As a global natural-based apparel brand, Icebreaker champions its community to move towards natural clothing solutions and partners with change makers and progressive thinkers to inspire people to act and drive change towards a natural way of living. In partnership with ocean advocate Ben Lecomte, who swam through 300 nm of plastic pollution called the Great Pacific Garbage Patch in 2019, to raise awareness of the amount of plastics in our oceans, Ben collected over 45,000 fragments of microplastic in the name of scientific research.
With a surge in single-use plastics in recent months, attributed to the COVID-19 pandemic, concern is even more heightened around the devastating effect that plastics will have on the environment. According to multiple sources including CNBC, the increase “is a major blow to the fight against plastic pollution, which is projected to increase by 40 per cent in the next decade, according to a report from the World Wildlife Fund”. Icebreaker's ambition for plastic-free materials by 2023 is a major step towards combating this issue.
“People are making more conscious decisions about the foods they eat, and what they put on, or next to their skin,” said Greg Smith, Brand president. “We want to change the conversation around how clothes are made and the synthetics within them and make the information accessible to enable more conscious purchases. The apparel industry is the second biggest polluter in the world. As an apparel brand, we want to take charge and lead with positive change.”
In order to help achieve this goal, icebreaker did a full audit of its supply chain, resulting in the release of its third Transparency Report, which looks back on a year of natural progress. The report aims to enable people to understand how icebreaker clothing is made and provides visibility and education on its ethical and sustainable practices – this is all designed to help enable more conscious decision making on purchasing and the full life cycle of clothing.
“Today, 87 per cent of our fibre use is natural. We’re proud of this, but know we have to strive for better and after listening to our consumers, we are,” said Carla Murphy, Icebreaker vice president, Global Brand and Product. “Our long-term product vision to be plastic free begins with our materials. We’ll be looking at how we replace, renew and rethink our collections with 100 per cent natural fibre alternatives. To achieve this goal, we will need to make bold and sometimes tough decisions, but we know this is what our consumers are looking for and what, more than ever, our planet needs.”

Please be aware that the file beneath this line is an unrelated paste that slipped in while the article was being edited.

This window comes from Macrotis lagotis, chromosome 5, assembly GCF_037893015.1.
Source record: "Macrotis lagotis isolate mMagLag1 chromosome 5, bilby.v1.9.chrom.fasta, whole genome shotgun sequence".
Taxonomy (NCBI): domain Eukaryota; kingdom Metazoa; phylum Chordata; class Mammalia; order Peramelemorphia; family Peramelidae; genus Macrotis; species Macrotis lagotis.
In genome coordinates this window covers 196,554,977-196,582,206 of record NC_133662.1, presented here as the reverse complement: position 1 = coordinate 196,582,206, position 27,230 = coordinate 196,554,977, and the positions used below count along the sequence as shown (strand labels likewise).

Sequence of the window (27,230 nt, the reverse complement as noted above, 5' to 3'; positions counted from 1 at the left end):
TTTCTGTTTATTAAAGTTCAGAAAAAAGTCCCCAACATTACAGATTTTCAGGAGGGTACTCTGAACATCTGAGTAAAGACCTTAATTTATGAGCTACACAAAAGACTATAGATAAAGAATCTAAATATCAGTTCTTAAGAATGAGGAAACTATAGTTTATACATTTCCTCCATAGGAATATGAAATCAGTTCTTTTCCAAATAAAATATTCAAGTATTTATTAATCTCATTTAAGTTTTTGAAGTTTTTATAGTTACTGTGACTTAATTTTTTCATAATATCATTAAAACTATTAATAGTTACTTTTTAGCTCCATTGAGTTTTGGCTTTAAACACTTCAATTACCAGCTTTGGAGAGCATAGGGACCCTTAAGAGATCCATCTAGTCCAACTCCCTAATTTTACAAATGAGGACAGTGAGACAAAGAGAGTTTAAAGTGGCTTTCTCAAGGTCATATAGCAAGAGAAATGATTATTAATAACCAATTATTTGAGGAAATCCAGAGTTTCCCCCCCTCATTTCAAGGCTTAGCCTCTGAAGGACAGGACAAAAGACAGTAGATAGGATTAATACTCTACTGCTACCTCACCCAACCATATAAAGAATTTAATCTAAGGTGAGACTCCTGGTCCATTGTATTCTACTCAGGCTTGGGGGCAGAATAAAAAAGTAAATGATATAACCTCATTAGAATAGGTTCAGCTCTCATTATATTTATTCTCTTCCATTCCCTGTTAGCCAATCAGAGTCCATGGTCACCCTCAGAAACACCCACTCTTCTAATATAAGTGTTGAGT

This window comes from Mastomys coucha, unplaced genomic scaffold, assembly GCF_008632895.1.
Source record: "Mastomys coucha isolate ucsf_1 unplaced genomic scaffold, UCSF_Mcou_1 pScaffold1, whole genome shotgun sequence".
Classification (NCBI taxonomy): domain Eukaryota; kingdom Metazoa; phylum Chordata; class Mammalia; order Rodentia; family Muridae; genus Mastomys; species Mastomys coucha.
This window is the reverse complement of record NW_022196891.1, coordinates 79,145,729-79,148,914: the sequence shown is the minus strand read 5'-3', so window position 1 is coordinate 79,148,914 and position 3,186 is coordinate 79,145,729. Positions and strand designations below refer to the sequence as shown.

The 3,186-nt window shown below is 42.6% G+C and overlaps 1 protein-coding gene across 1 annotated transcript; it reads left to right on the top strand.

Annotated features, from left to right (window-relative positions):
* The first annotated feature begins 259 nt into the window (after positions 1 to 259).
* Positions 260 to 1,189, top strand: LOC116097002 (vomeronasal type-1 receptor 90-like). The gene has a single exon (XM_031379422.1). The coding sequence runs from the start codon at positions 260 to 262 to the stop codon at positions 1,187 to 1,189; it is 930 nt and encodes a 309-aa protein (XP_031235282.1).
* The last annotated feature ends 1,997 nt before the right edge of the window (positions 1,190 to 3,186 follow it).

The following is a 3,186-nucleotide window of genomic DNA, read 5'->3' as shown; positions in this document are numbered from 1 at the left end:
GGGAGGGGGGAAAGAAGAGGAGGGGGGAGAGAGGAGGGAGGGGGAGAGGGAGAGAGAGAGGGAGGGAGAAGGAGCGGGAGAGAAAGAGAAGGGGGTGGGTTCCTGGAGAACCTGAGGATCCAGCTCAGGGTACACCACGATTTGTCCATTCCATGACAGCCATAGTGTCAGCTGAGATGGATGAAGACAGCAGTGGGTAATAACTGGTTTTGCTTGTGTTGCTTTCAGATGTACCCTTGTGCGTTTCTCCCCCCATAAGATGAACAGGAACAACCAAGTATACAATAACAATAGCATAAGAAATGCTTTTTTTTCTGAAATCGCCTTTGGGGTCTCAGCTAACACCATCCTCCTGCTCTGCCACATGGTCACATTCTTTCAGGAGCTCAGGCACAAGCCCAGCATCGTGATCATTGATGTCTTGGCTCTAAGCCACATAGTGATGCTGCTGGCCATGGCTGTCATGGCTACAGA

Working towards a plastic-free goal is already underway for the merino-based brand, having initiated changes and updates to the Fall Winter 2020 (FW20) collection that include: 1) An increase to 87 per cent natural fibre composition, including merino wool and Tencel, in the current collection 2) Innovations such as Cool-Lite, a natural merino and Tencel blend, RealFleece, and MerinoLoft are integral to the performance-driven styles of the future 3)Removal of 59 styles of synthetic-heavy styles from the entire FW20 collection 4)Established the ‘Natural Materials Platform’ within VF Corporation, a cross-brand coalition to improve both performance and nature-based alternatives in apparel 5) Launched icebreaker nature dye, a sustainable alternative to synthetic dye, saving up to 65 per cent in water usage and utilizing plant-based materials 6) 100 per cent PFC-free; developed over the past five years and required close collaboration and testing with suppliers to develop into PFC free versions while maintaining good water repellence.
These achievements show Icebreaker’s progress and are just the beginning in the journey to convert the remaining 13 per cent of materials to 100 per cent natural alternatives.
“We will be exploring new, creative and innovative ways to enable us to achieve our ambitions. What is important is that we increase the overall benefits for the consumer to enable a movement towards more natural apparel, creating accessible, desirable and functional natural apparel with less impact on the planet,” said Murphy.
“While we see recycled synthetic materials and products as a step in the right direction, we believe natural materials offer a better solution to the problem of plastic waste. For us, the use of any form of plastic, including recycled plastics is unacceptable, as fundamentally they’re still an oil-based product that does not biodegrade nor does it limit our dependence on them. We believe in ending our reliance on plastic and oil-based synthetics altogether,” said director of Global Product Design, Alistair Smith.
Icebreaker’s belief that nature has the answers is rooted in founder Jeremy Moon’s dedication to creating a brand that relies on the symbiotic relationship of people and nature, rather than power over it. With 25 years of experience in creating, innovating, connecting and learning, icebreaker is more committed than ever to harnessing the power of nature, and showcasing the benefits of natural fibres to both people and the planet.
Icebreaker launched its FW20 collection recently on its website and in Touch Labs across the globe.
Founded by Jeremy Moon in 1995 in New Zealand, Icebreaker pioneered the ethical and sustainable production of natural performance apparel. Now a part of the VF Corporation, Icebreaker continues to challenge the status quo while championing natural, transparent and responsible ways to do business.
Following the publication of its Transparency Report in 2018 and 2019, Icebreaker was one of only a handful of brands to be awarded an A+ rating in the Tearfund Ethical Fashion report, two years in a row. The report found Icebreaker to be excellent in every area, including scrutiny of policy, traceability, transparency, supplier relationships and worker rights at every stage of the production process.
Fibre2Fashion News Desk (PC)
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